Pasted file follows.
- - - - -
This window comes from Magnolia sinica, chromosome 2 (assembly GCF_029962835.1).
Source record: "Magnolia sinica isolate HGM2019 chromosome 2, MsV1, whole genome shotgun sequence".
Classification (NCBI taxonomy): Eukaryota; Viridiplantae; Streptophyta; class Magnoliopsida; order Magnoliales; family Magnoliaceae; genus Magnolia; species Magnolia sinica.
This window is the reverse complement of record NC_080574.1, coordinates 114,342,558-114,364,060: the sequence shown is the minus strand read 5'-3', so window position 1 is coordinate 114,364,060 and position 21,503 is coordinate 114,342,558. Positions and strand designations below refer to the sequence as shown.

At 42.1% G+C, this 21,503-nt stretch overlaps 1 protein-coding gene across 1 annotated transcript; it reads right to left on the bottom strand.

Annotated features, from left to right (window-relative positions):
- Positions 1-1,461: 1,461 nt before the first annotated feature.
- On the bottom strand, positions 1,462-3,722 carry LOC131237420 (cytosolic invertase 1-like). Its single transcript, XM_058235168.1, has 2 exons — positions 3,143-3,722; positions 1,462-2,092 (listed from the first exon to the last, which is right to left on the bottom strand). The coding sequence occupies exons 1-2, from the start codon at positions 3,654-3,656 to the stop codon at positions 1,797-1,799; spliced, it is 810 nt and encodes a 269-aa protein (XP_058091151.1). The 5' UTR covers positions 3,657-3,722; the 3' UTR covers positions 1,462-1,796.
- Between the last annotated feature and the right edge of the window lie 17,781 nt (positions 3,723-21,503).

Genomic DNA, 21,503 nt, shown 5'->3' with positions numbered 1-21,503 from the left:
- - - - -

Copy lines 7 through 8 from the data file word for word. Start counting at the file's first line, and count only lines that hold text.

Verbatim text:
- Positions 1-1,461: 1,461 nt before the first annotated feature.
- On the bottom strand, positions 1,462-3,722 carry LOC131237420 (cytosolic invertase 1-like). Its single transcript, XM_058235168.1, has 2 exons — positions 3,143-3,722; positions 1,462-2,092 (listed from the first exon to the last, which is right to left on the bottom strand). The coding sequence occupies exons 1-2, from the start codon at positions 3,654-3,656 to the stop codon at positions 1,797-1,799; spliced, it is 810 nt and encodes a 269-aa protein (XP_058091151.1). The 5' UTR covers positions 3,657-3,722; the 3' UTR covers positions 1,462-1,796.